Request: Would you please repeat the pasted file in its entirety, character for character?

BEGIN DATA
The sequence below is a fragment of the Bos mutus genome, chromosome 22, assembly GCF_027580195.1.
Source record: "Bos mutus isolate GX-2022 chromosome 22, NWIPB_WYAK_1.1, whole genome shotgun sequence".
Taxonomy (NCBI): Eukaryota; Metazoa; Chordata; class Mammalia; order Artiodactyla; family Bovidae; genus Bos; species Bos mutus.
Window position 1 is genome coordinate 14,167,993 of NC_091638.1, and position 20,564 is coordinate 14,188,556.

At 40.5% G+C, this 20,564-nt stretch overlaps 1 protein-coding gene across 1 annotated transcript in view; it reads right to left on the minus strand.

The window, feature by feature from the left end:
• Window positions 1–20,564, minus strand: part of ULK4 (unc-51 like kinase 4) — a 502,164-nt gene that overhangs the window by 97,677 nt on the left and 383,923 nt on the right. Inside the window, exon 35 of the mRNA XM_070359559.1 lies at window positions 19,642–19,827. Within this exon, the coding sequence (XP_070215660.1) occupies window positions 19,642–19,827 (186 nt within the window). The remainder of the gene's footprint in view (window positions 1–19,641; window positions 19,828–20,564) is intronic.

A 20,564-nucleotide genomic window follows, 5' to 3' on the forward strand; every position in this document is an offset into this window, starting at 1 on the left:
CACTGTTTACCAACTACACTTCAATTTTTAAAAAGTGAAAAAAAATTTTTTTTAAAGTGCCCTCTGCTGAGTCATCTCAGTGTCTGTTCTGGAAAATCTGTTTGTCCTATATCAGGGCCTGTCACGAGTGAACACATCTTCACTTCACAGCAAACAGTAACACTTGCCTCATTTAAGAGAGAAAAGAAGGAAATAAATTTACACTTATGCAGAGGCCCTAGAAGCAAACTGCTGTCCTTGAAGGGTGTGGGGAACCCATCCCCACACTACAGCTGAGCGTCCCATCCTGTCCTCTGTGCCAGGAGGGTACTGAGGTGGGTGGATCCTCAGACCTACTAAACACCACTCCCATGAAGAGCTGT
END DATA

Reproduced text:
The sequence below is a fragment of the Bos mutus genome, chromosome 22, assembly GCF_027580195.1.
Source record: "Bos mutus isolate GX-2022 chromosome 22, NWIPB_WYAK_1.1, whole genome shotgun sequence".
Taxonomy (NCBI): Eukaryota; Metazoa; Chordata; class Mammalia; order Artiodactyla; family Bovidae; genus Bos; species Bos mutus.
Window position 1 is genome coordinate 14,167,993 of NC_091638.1, and position 20,564 is coordinate 14,188,556.

At 40.5% G+C, this 20,564-nt stretch overlaps 1 protein-coding gene across 1 annotated transcript in view; it reads right to left on the minus strand.

The window, feature by feature from the left end:
• Window positions 1–20,564, minus strand: part of ULK4 (unc-51 like kinase 4) — a 502,164-nt gene that overhangs the window by 97,677 nt on the left and 383,923 nt on the right. Inside the window, exon 35 of the mRNA XM_070359559.1 lies at window positions 19,642–19,827. Within this exon, the coding sequence (XP_070215660.1) occupies window positions 19,642–19,827 (186 nt within the window). The remainder of the gene's footprint in view (window positions 1–19,641; window positions 19,828–20,564) is intronic.

A 20,564-nucleotide genomic window follows, 5' to 3' on the forward strand; every position in this document is an offset into this window, starting at 1 on the left:
CACTGTTTACCAACTACACTTCAATTTTTAAAAAGTGAAAAAAAATTTTTTTTAAAGTGCCCTCTGCTGAGTCATCTCAGTGTCTGTTCTGGAAAATCTGTTTGTCCTATATCAGGGCCTGTCACGAGTGAACACATCTTCACTTCACAGCAAACAGTAACACTTGCCTCATTTAAGAGAGAAAAGAAGGAAATAAATTTACACTTATGCAGAGGCCCTAGAAGCAAACTGCTGTCCTTGAAGGGTGTGGGGAACCCATCCCCACACTACAGCTGAGCGTCCCATCCTGTCCTCTGTGCCAGGAGGGTACTGAGGTGGGTGGATCCTCAGACCTACTAAACACCACTCCCATGAAGAGCTGT